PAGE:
You purchased the best mattress for your needs. You selected the most luxurious sheets your money can afford and without a doubt, the finest pillows your head has ever touched. What else could you possibly need to complete your sleep experience? Well, here we go again with more choices to make.
Covering your bed with that final touch should be an easy choice once you decide on the look and the comfort requirements. Let’s break it down.
A quilt is typically a blanket that has been handed down through generations. It is a patchwork of sometimes quirky fabric designs all stitched together and then sewn onto a layer of batting and a backing fabric – sometimes the same patchwork making it reversible.
As for comfort level, it would depend on the material used. Cotton would stay cool in summer while a flannel-type of fabric would keep you toasty warm. Depending also on the amount of batting used between the layers, this would also determine the weight and ultimately its capacity to keep you warm. It also lays very flat on the bed.
Usually home-made, quilts are always a conversation piece, but the downside is that they often come in a variety of sizes that do not conform to standard bed formats. Standard or not, we love their folksy, quirky nature. They stand the test of time and are still being made to commemorate a life event. They are lovingly made from gently-used fabrics and clothes with sentimental value. Everyone should own at least one of these, if not for the bed, to snuggle with on a sofa!
Source: Destree Architecture & Design
A comforter is a bed-size appropriate blanket that may come in a package including a bed skirt and pillow shams. Unlike a duvet, its filling cannot be removed. Similar to a quilt, it is constructed with two lengths fabric (top and bottom) and filled with batting. Typically, the two lengths are sewn together along the edges and also in a unique design throughout the top.
Comforters can be used as a decorative accent and removed at bedtime. Its weight will determine its ability to keep you warm…or cool. It also lays flat on the bed, but its loftiness will depend on how much filling was used during construction. Comforters are usually fabricated using a tailored construction for those who like things very neat.
Some comforters may require dry cleaning depending on the fabric, while others, depending on size, can simply be placed in a washer and dryer. Larger varieties may require a laundromat-sized washer and dryer to get the job done.
A duvet is a 2 piece bedding system. The duvet itself can be filled with either duck or goose feathers and down or a combination of the three, all of which will determine its cost, loftiness and comfort level. A synthetic filling or down alternative models are also available.
The stitching is worth reviewing as some are filled in tunnel-like designs, while others in squares. Squares, for the most part, appear to keep the filling more securely in place than the tunnel design. Over time, the filling in the tunnel design variety tends to drop to the bottom of the duvet, leaving empty spots.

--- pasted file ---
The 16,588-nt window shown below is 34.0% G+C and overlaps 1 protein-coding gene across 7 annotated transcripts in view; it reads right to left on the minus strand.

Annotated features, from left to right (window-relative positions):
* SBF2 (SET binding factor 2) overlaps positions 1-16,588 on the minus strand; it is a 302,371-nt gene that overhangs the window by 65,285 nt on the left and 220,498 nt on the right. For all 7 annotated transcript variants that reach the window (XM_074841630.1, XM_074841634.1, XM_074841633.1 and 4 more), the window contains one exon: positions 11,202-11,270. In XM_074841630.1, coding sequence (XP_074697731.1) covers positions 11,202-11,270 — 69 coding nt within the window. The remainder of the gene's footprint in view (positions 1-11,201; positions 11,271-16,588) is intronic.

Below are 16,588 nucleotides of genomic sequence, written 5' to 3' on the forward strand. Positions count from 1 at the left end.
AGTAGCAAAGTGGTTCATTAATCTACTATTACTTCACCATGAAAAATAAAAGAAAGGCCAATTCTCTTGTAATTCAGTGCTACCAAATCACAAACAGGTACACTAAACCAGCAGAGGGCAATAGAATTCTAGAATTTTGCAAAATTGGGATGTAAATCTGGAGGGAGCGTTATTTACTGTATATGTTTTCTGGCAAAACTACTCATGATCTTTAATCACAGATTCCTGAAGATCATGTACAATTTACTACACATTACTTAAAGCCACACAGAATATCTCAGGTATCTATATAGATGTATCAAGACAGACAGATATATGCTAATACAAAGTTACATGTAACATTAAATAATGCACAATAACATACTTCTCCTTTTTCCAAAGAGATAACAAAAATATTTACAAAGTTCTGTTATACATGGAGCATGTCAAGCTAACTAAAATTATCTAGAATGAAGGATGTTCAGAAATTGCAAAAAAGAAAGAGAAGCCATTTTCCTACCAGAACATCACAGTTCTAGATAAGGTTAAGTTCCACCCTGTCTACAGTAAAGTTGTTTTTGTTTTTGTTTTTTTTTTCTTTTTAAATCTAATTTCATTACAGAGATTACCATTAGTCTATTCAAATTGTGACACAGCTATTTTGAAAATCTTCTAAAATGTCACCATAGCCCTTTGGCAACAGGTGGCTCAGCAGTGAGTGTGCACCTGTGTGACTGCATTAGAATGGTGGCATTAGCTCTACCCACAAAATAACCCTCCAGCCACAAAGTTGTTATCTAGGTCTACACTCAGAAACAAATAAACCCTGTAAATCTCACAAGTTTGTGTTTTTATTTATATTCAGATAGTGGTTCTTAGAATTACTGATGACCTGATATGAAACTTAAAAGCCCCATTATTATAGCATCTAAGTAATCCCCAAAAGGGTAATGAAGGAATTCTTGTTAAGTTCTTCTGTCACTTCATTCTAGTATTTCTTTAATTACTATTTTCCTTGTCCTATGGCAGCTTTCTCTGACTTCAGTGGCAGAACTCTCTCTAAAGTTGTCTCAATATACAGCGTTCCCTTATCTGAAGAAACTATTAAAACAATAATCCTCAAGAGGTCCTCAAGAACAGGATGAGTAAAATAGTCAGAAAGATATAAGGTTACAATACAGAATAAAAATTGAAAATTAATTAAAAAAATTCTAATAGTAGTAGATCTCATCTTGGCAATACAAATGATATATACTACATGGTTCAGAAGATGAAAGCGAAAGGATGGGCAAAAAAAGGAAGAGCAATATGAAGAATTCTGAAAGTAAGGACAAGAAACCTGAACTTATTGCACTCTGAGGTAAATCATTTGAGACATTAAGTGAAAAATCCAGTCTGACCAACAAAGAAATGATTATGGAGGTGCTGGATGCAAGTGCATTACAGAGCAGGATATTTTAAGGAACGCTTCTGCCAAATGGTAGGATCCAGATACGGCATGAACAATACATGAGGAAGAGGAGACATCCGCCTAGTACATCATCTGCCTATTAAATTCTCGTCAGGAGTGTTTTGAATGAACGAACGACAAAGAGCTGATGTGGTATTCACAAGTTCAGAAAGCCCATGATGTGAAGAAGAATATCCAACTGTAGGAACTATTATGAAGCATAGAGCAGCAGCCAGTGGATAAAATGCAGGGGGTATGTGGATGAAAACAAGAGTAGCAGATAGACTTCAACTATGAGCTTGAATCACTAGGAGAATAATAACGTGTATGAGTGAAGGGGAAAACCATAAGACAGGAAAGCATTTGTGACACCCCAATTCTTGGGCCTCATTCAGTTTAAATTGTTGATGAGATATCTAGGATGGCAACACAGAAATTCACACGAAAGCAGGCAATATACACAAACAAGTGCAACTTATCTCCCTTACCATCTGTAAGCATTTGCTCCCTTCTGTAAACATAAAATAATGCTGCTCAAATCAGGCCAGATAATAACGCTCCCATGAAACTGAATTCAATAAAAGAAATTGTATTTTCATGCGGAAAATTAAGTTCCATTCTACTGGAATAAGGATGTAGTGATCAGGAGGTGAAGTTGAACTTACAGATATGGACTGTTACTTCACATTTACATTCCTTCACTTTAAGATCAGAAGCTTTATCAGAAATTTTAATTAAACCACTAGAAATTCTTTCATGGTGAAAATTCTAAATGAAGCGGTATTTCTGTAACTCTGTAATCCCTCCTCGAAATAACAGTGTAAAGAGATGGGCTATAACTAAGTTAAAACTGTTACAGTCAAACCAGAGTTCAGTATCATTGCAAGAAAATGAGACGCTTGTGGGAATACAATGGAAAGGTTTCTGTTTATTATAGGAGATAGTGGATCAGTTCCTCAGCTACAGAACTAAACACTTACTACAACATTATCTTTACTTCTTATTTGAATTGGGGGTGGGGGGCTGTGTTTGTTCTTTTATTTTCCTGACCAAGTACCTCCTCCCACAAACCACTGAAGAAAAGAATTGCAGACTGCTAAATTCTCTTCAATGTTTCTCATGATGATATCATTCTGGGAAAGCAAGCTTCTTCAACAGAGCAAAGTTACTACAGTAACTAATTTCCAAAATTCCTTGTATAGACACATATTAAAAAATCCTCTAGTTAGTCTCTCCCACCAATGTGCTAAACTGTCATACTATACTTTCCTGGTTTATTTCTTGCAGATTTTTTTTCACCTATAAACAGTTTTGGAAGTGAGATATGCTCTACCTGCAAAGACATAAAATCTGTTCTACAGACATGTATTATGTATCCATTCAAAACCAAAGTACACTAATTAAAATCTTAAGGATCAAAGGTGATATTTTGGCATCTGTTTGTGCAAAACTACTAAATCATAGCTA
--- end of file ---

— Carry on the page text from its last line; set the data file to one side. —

A duvet will always require a cover, which you can match with a bed skirt, cushions and shams. On laundry day, simply remove the duvet from its cover and wash along with your sheets. Duvets can also be placed in a washer and dryer if the capacity will allow, otherwise, a laundromat can accommodate the large ones.
Duvets typically lay high above the bed and, depending on the filling type, are not as square and tailored as a comforter giving a more natural and loose fit.
You may have seen this bedspread on your grandparent’s bed or your mom might still have one in an old trunk in the attic. A bedspread is exactly what the name implies. As something to cover the sheets on a bed, they were first made by hand on large looms starting in the early 20th century.
The French word for caterpillar, a bedspread is “chenille” due to its unique pattern. Designed to be simply draped over the bed, it is typically made of cotton with intricate designs of raised loops to leave a fuzzy texture, like a caterpillar.
Vintage chenille bedspreads were made when queen and king size beds were unheard of and double and single beds were more the norm. During cooler weather, a flannel type blanket is placed under the bedspread as these are more decorative than functional. Chenille bedspreads are still available, if you’re looking for that vintage look, but with a modern twist and in several sizes.
Source: Sullivan Homes Staging on Houzz
So, you see, the rectangular surface that you lay on every night is way more than just a mattress. It is truly a system composed of several elements that must be selected with care according to your unique needs. The base, box spring, mattress, pillow, mattress pad, sheets, even the room all play a role in getting you the restorative night’s sleep you need to function at your best. When it comes to how you top it all off, however, whether you go with a quilt, comforter, bed spread or duvet, the considerations on this final touch are as much aesthetic in nature as in adding to your comfort.
Angela, Your Sleep Expert